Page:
Google Android makeshift seismometer earthquake-detection system
(Photo : William Iven from Pixabay) In the long run, Google wants to be able to send alerts to people of nearby quakes.

Earthquakes are nearly impossible to predict, so when they do happen, people have to move fast and move out of harm's way to ensure there won't be any injuries, or worse, casualties. 

Google Android makeshift seismometer earthquake-detection system
(Photo : William Iven from Pixabay)
In the long run, Google wants to be able to send alerts to people of nearby quakes.

However, it can be tough sometimes to tell whether there is an earthquake as people tend to get confused whether the earth below them is actually moving or they're just feeling a little faint and dizzy, and would often move to safety when chandeliers begin to sway.

Google Wants to Create an Earthquake-Detection System

Nevertheless, Google wants to make it easier for everyone, especially for people living in areas where there's a deficit of proper tools to detect a tremor.

According to a report by Popular Science, the internet giant plans on using the built-in accelerators of Android devices to turn them into a network of makeshift seismometers, and while they won't be able to predict these quakes, the long-term goal is that Android users affected by a tremor will receive push notifications as soon as it happens.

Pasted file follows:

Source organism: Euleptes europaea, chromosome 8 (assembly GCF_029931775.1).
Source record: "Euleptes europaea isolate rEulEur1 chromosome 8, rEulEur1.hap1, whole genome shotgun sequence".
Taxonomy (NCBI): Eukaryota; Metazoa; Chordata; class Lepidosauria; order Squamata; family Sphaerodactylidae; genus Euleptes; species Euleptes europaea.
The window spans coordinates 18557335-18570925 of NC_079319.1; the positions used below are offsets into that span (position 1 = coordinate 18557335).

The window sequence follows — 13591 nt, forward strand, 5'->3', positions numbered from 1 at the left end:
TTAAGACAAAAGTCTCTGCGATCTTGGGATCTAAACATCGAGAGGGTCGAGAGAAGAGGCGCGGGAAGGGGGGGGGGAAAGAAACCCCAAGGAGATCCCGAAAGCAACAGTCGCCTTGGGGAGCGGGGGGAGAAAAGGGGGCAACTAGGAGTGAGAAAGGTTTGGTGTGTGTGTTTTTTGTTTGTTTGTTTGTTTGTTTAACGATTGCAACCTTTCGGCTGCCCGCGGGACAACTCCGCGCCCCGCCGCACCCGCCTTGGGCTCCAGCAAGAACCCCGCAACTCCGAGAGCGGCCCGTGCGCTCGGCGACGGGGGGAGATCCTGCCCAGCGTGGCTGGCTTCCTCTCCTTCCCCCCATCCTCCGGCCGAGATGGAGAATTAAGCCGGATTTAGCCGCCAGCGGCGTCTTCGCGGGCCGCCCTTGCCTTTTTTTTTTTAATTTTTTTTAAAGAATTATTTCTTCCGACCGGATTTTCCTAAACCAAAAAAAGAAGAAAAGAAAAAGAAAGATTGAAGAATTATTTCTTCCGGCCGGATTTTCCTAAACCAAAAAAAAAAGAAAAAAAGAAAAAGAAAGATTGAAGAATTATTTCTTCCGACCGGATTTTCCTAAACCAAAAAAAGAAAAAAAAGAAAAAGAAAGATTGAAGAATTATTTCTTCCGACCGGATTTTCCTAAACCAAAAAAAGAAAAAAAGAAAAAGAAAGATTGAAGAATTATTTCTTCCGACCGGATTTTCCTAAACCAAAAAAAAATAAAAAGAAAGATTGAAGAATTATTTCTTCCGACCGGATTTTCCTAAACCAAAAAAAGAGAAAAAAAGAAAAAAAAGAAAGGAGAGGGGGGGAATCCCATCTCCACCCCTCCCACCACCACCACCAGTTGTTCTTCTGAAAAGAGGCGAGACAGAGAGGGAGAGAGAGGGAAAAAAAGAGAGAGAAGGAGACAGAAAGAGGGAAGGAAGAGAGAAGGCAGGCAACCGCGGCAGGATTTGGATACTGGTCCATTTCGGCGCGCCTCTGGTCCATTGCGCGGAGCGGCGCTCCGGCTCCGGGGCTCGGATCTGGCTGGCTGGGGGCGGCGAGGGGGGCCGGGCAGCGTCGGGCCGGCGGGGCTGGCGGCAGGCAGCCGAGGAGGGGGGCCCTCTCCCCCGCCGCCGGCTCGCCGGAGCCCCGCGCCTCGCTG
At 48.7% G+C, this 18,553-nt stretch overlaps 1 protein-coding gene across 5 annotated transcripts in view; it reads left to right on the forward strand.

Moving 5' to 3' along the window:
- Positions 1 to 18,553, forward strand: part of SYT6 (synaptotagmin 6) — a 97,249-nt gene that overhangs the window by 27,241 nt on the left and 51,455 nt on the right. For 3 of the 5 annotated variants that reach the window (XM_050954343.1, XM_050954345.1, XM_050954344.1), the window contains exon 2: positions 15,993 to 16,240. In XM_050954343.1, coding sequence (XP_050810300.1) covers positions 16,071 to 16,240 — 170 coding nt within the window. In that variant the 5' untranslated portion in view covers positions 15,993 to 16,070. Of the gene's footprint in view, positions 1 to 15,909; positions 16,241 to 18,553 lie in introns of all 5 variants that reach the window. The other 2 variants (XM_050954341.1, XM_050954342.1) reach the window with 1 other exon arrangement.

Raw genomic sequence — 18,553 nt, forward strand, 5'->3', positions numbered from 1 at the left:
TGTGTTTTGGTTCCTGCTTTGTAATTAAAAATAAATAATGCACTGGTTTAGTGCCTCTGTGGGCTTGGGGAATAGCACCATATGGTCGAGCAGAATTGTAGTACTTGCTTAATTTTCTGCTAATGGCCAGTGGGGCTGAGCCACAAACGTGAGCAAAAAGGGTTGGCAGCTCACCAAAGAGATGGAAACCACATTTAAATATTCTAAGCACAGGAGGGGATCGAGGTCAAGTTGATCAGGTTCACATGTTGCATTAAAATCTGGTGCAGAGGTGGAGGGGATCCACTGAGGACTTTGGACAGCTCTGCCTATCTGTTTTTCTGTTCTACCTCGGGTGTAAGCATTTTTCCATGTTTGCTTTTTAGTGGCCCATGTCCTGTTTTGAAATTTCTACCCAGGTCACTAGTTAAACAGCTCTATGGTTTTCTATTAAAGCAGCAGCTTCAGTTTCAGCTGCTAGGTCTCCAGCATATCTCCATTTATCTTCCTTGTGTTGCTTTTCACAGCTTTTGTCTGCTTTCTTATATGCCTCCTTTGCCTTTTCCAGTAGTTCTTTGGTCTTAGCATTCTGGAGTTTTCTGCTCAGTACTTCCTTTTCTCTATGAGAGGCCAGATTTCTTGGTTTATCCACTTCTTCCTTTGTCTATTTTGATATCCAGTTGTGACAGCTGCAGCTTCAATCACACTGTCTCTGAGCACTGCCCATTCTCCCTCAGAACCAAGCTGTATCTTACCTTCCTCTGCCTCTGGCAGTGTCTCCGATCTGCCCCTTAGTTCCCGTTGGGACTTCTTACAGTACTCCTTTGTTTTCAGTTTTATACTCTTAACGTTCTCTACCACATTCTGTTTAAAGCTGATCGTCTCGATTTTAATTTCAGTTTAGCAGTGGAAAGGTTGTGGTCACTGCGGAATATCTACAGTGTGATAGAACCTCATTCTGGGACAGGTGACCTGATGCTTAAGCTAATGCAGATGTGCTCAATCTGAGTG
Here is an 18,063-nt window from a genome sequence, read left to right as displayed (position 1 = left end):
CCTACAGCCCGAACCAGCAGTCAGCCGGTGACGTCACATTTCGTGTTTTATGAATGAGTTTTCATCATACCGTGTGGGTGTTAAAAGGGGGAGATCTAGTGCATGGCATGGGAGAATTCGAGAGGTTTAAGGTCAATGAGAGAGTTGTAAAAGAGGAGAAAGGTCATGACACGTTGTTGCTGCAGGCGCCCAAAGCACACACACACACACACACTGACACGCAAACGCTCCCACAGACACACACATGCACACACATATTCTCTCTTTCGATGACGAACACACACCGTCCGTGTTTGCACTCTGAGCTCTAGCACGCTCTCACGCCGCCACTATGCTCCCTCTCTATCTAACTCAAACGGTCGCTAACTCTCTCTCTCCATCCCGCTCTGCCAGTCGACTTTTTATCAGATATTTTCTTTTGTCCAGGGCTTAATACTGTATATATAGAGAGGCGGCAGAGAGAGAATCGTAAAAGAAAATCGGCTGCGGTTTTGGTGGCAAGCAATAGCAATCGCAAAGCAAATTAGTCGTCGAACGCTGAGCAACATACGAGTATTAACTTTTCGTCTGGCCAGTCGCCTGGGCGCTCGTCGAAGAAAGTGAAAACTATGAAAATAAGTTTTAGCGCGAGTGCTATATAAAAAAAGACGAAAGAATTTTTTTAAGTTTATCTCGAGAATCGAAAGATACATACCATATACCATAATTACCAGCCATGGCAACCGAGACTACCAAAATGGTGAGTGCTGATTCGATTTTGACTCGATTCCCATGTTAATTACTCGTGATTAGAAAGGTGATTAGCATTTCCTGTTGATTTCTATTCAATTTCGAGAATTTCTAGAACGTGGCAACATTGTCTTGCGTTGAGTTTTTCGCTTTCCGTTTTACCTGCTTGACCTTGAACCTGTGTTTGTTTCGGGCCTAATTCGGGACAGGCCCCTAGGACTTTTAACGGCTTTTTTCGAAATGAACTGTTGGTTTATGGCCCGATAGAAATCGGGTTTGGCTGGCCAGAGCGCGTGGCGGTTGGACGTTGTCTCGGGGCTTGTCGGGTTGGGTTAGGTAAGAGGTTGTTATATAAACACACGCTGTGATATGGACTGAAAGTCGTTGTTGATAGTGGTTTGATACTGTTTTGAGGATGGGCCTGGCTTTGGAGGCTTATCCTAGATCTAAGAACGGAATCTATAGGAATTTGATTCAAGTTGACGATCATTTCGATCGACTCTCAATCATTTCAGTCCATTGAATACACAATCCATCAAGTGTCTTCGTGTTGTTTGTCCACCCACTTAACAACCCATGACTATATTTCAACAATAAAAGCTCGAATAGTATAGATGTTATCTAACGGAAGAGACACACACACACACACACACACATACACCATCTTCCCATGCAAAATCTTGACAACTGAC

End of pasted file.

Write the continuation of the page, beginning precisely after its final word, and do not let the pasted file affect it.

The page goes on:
Based on the report, Android users would have to opt-into the new system for it to work.

Additionally, the phone would have to be plugged in and motionless to detect a nearby quake and send an alert to the user.

"As an earthquake starts to propagate, then the phones that are closest to the epicenter detect shaking, and they send a signal back to the Google earthquake-detection server, along with a coarse location of where the shaking is happening. Then we aggregate that data for many phones." Marc Stogaitis explains.

Stogaitis is a principal software engineer at Google.

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Differentiating Tremors

Furthermore, the expert said gathering data from various Android devices would help them figure out if there's actually an earthquake and its characteristics.

The system should be able to differentiate an earthquake tremor compared to other ground-shaking events, like lightning storms, as signals from lightning and earthquakes are different, plus quakes produce two types of waves: one P wave followed by a stronger, low-frequency S wave.

Google will also collect data from Android users near the area who search for "earthquake" on the search engine as one of the initial steps for their new earthquake-detection system.

On top of the page, right before the results, a notice will be displayed informing people that a quake has happened in a particular area and then would gather information on whether they have felt it too.

Send Alerts to People

Nevertheless, the end goal would be to send notifications.

According to Stogaitis, they would acquire data from devices near the epicenter and would send alerts to people farther away, giving them more time to protect themselves from the coming tremor.

So, should this new system be a cause for alarm when it comes to privacy?

The software engineer said that personal data would be de-identified, meaning they don't need to know whose phone is shaking and that it will not be using a precise location.

Sure enough, Google is not working on the first earthquake-detection system, but after they finish the project, this could be a massive help to people and places that experience these tremors more often.

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Written by: Nhx Tingson

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